How deep should I squat?

How deep should I squat? This is one of the oldest arguments in the history of strength training.

The reason I am bring this up now is because of a conversation I had on Saturday. I observed two promising young sprinters squatting. These guys are hugely talented and quite strong. They were squatting 160 kg for reps. The only problem was that their technique was terrible. The squats were half squats at best. I know these guys so we had a chat. There problem stems from lack of knowledge and poor advice. These guys have a fear about getting a big arse from squatting. They also fear getting slow from squatting too deep. My conclusion from this conversation was one of “here we go again”.

There are still people out who think they know everything and who dish out bad advice. The half squat is not even an exercise, is it? Here are a few points I would like to make:

– Squats won’t make you slow, deep squats that is. I’m not interested in some jerk off throwing some research paper at me that included 8 subjects which shows that deep squats are bad for athletes. Deep squats make you stronger, more powerful and faster. Isn’t that commonsense?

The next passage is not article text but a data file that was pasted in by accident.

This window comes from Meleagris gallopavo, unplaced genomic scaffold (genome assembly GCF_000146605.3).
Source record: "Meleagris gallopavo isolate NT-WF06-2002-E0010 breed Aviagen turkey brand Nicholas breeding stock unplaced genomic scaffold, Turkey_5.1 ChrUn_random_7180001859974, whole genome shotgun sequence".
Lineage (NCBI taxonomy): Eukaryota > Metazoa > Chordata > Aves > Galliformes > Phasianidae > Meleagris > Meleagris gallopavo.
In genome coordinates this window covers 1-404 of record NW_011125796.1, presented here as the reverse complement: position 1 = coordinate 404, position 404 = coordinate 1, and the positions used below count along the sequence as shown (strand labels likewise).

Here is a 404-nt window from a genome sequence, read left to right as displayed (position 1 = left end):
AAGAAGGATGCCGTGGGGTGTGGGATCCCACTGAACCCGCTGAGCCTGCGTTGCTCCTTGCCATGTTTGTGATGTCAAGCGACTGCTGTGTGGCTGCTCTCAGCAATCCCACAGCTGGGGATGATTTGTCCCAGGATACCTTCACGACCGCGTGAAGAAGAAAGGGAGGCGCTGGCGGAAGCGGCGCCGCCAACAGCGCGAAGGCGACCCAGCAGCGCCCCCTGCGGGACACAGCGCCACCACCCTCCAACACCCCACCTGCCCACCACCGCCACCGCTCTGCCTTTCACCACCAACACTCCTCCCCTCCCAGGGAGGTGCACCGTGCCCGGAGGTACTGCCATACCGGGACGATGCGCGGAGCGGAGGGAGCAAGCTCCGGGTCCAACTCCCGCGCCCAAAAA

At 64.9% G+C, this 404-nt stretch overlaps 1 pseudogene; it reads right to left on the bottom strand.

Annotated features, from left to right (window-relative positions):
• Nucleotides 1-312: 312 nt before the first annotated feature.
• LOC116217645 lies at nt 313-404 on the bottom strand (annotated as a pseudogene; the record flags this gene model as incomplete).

– Full squats will lead to balanced leg development. By this I mean quads, hamstrings, glutes etc. Again, I not really interested in research. Let’s focus on commonsense. It is pretty obvious to me when I compare technique and results.

– Full squats aren’t bad for your knees. Movements with a full range of motion is a good thing.

– Powerlifters squat below parallel because they have to in competition. This is measurable. The objective is to lift as much weight as possible within the rules. Power squats are an effective technique for all athletes as they build powerful hips, glutes and hamstrings. The objective for the athlete is to get stronger and this can be measured and achieved.

– Bodybuilders squat with the bar higher on their shoulders and with a more erect torso. The objective is quad development but I believe it also leads to overall balanced leg development. This technique is a good alternative for athletes but again they need to squat deep. I believe the best gains are achieved when real depth is achieved and the glutes are sat right down on the hamstrings.

– Another issue with half squats is that the range of motion gets shorter as the weight gets heavier. I see this all of the time. Load up the bar and cut the depth higher each set. What is the result? No real gain as the squats get higher and higher.

I think it is time to dispel the myths. Full squats are much more difficult of course. But it is a case of investment and return. My advice- go back to squatting school. Deload the weight and learn to squat below parallel for power squats and as deep as possible for bodybuilding/Olympic squats. If you want to get stronger and faster, squat deep.

I am interested in the views of other as always.

bigger stronger smarter

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